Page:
Note the raised trapezoidal flood bund right of shot, constructed from dredged river bed material to retain impounded flows at a significant elevation above the natural flood plain. The natural flood-plain water meadow level is marked by the fence line centre-right of shot. One of the key project objectives and justifications for contributory Environment Agency funding was the removal of the raised bund in its entirely to re-connect the river with its natural flood-plain.
Photo 49 Upstream view of the impounded ‘House beat’ in winter.
Dredged, dammed-up river channels act as huge sediment repositories. They appear dark, dead and bottomless due to the blanket covering of eroded agricultural soil, rubber tyre granules and chemical compounds flushed into the river from roads and agricultural land drains in the upstream catchment. These unwanted alien substrates combine with a cocktail of chemicals including Phosphates and Neonicotinoid insecticides to create a toxic and severely degraded in-stream habitat.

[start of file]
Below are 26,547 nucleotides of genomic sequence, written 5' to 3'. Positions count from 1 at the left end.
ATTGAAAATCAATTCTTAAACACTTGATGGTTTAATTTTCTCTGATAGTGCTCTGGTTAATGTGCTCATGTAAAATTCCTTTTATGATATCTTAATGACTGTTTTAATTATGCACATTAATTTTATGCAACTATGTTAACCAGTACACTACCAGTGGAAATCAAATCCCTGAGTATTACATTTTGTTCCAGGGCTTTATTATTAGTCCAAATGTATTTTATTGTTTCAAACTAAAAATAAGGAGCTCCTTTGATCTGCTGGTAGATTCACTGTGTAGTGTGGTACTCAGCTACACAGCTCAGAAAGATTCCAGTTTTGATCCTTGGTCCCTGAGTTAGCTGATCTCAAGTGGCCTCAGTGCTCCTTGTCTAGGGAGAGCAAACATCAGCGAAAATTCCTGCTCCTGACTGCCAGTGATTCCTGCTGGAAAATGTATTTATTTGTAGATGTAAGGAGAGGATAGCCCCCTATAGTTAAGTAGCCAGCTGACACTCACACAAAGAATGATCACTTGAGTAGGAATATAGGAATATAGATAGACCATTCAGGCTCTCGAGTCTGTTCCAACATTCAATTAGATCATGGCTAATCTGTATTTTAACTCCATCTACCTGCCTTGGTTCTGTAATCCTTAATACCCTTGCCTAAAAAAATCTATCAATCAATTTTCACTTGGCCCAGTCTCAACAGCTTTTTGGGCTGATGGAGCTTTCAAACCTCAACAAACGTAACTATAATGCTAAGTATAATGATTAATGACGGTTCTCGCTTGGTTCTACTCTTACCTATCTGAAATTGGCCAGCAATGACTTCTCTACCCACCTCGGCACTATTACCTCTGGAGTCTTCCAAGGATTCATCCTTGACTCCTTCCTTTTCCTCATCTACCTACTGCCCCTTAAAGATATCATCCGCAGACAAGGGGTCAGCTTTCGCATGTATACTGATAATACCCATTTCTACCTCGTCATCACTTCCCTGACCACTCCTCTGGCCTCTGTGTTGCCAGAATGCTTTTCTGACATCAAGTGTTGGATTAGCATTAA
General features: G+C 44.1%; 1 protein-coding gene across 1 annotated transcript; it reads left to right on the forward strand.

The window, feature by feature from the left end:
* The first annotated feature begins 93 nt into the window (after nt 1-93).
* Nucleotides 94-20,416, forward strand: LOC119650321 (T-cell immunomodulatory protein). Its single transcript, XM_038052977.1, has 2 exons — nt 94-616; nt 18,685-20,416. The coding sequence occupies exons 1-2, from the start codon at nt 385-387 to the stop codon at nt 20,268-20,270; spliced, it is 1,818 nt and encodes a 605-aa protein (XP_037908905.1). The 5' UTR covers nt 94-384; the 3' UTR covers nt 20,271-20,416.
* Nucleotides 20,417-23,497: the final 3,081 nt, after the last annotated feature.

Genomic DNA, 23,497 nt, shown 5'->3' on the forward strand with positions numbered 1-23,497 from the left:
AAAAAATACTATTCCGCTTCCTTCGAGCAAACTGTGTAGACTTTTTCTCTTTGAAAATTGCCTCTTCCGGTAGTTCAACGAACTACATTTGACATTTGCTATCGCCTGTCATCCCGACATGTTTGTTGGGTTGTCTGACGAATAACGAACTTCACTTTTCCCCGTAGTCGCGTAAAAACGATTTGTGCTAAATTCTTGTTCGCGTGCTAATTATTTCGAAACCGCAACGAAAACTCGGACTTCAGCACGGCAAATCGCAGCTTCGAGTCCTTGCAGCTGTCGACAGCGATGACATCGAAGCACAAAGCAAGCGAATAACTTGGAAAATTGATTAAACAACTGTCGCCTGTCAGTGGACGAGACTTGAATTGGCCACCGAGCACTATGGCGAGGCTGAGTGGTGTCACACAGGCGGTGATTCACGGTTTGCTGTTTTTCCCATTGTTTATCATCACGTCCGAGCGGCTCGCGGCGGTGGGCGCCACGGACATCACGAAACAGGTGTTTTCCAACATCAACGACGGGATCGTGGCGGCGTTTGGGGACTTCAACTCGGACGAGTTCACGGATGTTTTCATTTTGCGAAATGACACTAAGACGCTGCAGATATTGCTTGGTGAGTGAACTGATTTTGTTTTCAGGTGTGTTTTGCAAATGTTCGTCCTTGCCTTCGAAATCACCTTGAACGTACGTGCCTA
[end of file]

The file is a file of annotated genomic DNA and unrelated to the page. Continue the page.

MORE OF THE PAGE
During – description and images
Photo 50 downstream view of the start of works on ‘House Beat Central’ from Pipe Bridge crossing.
Following weir removal (see feature 8) and the re-instatement of natural flows, a specific and carefully-timed sequence of events was adhered to in this reach with many of the functions being delivered simultaneously as follows;
- Removal and storage of existing marginal vegetation for re-planting into the new bank margins.
- Grading down of the entire trapezoidal earthen bund to return the true R/H fishing bank back to its natural floodplain level.
- Placement of ten-tonne loads of gravel onto the lowered bank edge down the entire restoration reach.
- Removal of 1m deep bank-to-bank deposits of toxic sediment and ribbon weed roots from the river bed using a long-reach excavator.
- Chain-saw clearance of the dense stand of over-hanging Alder trees on the opposite L/H bank.
- Removal of felled, over-hanging excess trees from the watercourse using the Long Reach excavator.
- Installation of a continuous raised-gravel bund down the entire length of the reach on the opposite (non-fishing) L/H bank, to form a new sub-surface inside meander with back-water.